Competing in his native New York, Chris Weidman looked to rebound from his crushing loss of the middleweight title to Luke Rockhold when he faced off against the freakish Olympic silver medalist wrestler Yoel Romero. The first two rounds were a tense affair, both men scoring points at times between lulls of inactivity, a staple in most Romero fights.
Going into the third round, judges and the viewing public had it scored even, with whoever could impose their will in the third inevitably taking home the victory. Just twenty-four seconds later, Weidman was laying in a pool of blood wondering what on earth just happened.
A flying knee out of nowhere smashed into Weidman's face and sent him crumpled to the canvas, his chin crashing against his own knee on the way down. A nasty cut was opened on impact and spouted blood as Chris woozily sat up and tried to figure out what hit him. It was a brutal and devastating knockout that earned the Cuban missile a title shot in his next outing.
The first of three title fights on the card kept the pace high as strawweight queen Joanna Jędrzejczyk picked apart her fellow Polish striker Karolina Kowalkiewicz at range, landing her trademark crisp combinations at will and once again asserting her dominance over the division.
While Karolina remained competitive and made it into a good fight, Joanna was pitching a shutout - until a massive right hand from Kowalkiewicz sent the champion reeling across the Octagon. Fighting tooth and nail to survive and get back into control, Joanna came back and the two ladies exchanged for an epic fifth round, with Joanna able to endure and battle back en route to a victory on the scorecards.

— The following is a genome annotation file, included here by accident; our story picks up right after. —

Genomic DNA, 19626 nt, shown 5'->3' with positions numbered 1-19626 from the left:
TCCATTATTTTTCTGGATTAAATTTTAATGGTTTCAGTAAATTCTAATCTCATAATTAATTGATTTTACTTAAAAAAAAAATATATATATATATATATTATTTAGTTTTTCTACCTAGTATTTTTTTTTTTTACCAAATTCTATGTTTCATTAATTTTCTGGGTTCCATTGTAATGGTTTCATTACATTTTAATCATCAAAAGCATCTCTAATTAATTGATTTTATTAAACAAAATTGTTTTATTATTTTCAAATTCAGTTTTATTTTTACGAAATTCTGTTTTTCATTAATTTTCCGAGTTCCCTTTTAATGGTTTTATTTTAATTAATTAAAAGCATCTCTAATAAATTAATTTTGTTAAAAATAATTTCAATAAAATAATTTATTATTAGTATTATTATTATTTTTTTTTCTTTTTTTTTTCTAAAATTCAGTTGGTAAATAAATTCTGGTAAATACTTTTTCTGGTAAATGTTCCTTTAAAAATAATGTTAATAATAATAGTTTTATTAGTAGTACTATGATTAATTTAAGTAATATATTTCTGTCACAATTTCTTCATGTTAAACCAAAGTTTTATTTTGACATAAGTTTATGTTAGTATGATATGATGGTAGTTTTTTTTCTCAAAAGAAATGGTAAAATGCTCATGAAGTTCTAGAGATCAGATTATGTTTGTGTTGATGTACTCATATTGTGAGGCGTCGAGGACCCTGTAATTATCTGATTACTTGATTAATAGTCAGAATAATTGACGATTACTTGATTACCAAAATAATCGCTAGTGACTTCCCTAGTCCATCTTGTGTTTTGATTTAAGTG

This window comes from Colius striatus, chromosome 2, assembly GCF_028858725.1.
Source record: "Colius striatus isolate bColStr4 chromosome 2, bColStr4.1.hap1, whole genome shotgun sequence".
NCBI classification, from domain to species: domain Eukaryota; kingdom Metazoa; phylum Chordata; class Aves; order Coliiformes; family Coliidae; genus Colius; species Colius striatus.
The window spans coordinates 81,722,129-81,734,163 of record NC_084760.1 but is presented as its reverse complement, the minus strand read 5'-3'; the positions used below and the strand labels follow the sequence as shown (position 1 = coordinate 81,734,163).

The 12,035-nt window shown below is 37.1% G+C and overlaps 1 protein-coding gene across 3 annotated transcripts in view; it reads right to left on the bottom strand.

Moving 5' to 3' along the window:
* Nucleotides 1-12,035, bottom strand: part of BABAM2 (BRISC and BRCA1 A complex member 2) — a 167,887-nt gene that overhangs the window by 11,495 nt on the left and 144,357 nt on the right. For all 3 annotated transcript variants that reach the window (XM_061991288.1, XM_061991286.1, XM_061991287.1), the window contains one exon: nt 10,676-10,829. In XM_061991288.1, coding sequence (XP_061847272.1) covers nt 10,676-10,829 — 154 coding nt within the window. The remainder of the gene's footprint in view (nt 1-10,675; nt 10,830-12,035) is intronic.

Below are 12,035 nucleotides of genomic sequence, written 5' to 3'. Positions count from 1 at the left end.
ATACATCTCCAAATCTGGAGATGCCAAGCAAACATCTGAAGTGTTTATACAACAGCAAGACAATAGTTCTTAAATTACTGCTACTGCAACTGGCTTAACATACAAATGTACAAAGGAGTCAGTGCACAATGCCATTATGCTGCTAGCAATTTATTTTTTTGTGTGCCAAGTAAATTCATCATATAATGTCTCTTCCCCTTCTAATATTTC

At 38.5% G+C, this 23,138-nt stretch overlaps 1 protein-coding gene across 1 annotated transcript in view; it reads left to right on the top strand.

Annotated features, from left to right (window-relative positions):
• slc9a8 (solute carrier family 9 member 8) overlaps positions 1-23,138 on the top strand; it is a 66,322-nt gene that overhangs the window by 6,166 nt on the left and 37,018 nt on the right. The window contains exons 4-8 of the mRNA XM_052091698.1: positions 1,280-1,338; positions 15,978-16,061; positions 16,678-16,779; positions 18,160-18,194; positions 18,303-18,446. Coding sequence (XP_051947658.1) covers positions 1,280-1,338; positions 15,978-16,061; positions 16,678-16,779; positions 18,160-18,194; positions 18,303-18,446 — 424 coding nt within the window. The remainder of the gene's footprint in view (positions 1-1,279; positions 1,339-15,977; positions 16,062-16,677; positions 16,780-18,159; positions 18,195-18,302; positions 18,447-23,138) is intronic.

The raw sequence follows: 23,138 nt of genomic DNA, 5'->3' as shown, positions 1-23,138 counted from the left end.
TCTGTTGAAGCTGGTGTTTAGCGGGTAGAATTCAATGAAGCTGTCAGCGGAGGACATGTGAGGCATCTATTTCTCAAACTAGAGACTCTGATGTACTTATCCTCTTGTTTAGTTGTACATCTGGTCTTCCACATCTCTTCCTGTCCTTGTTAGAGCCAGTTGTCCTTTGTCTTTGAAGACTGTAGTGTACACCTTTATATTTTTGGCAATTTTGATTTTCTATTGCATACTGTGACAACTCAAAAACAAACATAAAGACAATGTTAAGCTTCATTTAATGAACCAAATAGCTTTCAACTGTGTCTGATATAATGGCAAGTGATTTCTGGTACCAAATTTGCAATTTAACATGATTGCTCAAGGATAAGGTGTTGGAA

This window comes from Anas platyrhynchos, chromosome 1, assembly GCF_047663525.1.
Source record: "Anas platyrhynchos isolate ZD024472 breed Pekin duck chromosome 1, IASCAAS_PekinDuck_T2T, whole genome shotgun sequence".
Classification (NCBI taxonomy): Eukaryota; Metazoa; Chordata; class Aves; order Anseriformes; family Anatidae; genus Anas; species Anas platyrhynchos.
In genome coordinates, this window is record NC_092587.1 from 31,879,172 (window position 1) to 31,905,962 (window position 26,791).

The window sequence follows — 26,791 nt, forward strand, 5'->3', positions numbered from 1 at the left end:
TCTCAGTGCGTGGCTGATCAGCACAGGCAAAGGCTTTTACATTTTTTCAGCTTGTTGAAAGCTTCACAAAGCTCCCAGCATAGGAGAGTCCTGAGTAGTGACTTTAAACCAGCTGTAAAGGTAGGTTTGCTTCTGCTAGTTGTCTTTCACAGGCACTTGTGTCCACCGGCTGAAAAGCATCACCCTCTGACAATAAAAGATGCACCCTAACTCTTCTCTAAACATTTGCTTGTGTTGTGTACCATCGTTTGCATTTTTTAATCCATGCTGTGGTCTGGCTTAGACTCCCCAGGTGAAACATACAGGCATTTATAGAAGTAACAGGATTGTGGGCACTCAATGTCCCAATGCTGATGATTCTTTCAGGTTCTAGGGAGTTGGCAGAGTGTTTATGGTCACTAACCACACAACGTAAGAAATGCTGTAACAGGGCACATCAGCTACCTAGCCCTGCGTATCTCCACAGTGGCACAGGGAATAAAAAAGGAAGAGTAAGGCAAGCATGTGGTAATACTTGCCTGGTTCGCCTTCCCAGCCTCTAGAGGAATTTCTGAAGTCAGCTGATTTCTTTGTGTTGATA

Next up was newly crowned champion Tyron Woodley's first defense of his welterweight title opposite karate-specialist Stephen "Wonderboy" Thompson.
Woodley looked to impose his will in the early going by taking the kickboxing ace to the mat and landing heavy ground and pound, picking up a dominant first round on the scorecards and bloodying up Wonderboy in the process. From there however, Wonderboy would stuff Woodley's takedown attempts and outland Woodley at range, securing the next two rounds thanks to his impressive striking ability.
In the fourth however, Woodley's deadly right hand dropped Wonderboy and quickly turned the tide back in the champion's favour. Going in for the kill, Woodley proceeded to smash Thompson repeatedly with damaging shots, dropping him again with another right hand before eventually locking up a tight guillotine that Thompson somehow managed to survive.
After the hellacious beating he took in the fourth, Wonderboy battled back in the fifth and outworked the tired champion, landing shots from the outside and securing his third round of the fight. After some initial confusion that saw Woodley take home a split decision victory, the scorecards were clarified and a rare draw was announced, which in this case was actually the right call - while Wonderboy won three of the five rounds, the fourth was an easy 10-8 which led to their battle being appropriately declared even.
After the epic co-main event, the time for UFC 205's biggest fight was finally here.
Conor McGregor had initially been slated to face UFC lightweight champion Rafael Dos Anjos to challenge for a belt in a second weight class earlier in the year, until a broken foot forced Dos Anjos off the card - of course McGregor opted to stay active and face Nate Diaz only to be upset in a massive comeback that saw the Stocktonian tap McGregor out in the second round of their fateful meeting at UFC 196.
Following McGregor's stunning loss, Dos Anjos himself would be upset by a shocking first round standing TKO at the hands of longtime vet and former Bellator champion Eddie Alvarez. In a rematch with Diaz, McGregor defeated his rival via a close decision and was once again rewarded with his promised shot at the lightweight title, this time against newly crowned king Eddie Alvarez.
After an intense war of words, the massive headliner for UFC 205 saw McGregor given a chance to make history by being the first fighter to capture UFC gold in two separate weight classes concurrently, something that had only ever been attempted once before (by BJ Penn at UFC 94).
McGregor looked poised and sharp from the opening bell, his confidence and timing as finely tuned as ever; Alvarez on the other hand looked to be floundering under the bright lights, fearful of committing to anything and circling repeatedly into McGregor's power side despite pleas from his corner to move in the other direction (the most basic of concepts in striking).